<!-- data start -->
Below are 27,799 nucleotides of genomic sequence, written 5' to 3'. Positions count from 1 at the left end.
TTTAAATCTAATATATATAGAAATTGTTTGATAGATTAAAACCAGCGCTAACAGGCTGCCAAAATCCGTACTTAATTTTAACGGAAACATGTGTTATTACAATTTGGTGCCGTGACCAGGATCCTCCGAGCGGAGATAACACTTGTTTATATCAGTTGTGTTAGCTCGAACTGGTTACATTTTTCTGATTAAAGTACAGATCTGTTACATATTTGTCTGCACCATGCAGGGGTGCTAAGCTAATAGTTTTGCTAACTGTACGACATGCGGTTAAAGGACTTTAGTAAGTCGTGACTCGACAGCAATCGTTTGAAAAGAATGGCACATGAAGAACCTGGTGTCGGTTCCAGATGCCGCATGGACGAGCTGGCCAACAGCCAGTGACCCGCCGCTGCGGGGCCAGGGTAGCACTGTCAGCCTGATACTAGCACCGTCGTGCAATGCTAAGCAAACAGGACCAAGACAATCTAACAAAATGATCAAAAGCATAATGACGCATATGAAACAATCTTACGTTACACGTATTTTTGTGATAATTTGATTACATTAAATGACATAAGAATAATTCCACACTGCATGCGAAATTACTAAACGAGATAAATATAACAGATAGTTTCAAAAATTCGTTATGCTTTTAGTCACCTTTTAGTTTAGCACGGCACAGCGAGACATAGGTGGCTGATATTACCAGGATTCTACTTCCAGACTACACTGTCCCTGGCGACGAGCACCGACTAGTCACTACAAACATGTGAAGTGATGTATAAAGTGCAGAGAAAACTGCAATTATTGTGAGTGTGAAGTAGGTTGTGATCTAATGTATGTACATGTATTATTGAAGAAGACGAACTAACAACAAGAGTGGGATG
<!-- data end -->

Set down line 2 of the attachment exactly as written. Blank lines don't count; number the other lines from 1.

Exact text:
TTTAAATCTAATATATATAGAAATTGTTTGATAGATTAAAACCAGCGCTAACAGGCTGCCAAAATCCGTACTTAATTTTAACGGAAACATGTGTTATTACAATTTGGTGCCGTGACCAGGATCCTCCGAGCGGAGATAACACTTGTTTATATCAGTTGTGTTAGCTCGAACTGGTTACATTTTTCTGATTAAAGTACAGATCTGTTACATATTTGTCTGCACCATGCAGGGGTGCTAAGCTAATAGTTTTGCTAACTGTACGACATGCGGTTAAAGGACTTTAGTAAGTCGTGACTCGACAGCAATCGTTTGAAAAGAATGGCACATGAAGAACCTGGTGTCGGTTCCAGATGCCGCATGGACGAGCTGGCCAACAGCCAGTGACCCGCCGCTGCGGGGCCAGGGTAGCACTGTCAGCCTGATACTAGCACCGTCGTGCAATGCTAAGCAAACAGGACCAAGACAATCTAACAAAATGATCAAAAGCATAATGACGCATATGAAACAATCTTACGTTACACGTATTTTTGTGATAATTTGATTACATTAAATGACATAAGAATAATTCCACACTGCATGCGAAATTACTAAACGAGATAAATATAACAGATAGTTTCAAAAATTCGTTATGCTTTTAGTCACCTTTTAGTTTAGCACGGCACAGCGAGACATAGGTGGCTGATATTACCAGGATTCTACTTCCAGACTACACTGTCCCTGGCGACGAGCACCGACTAGTCACTACAAACATGTGAAGTGATGTATAAAGTGCAGAGAAAACTGCAATTATTGTGAGTGTGAAGTAGGTTGTGATCTAATGTATGTACATGTATTATTGAAGAAGACGAACTAACAACAAGAGTGGGATG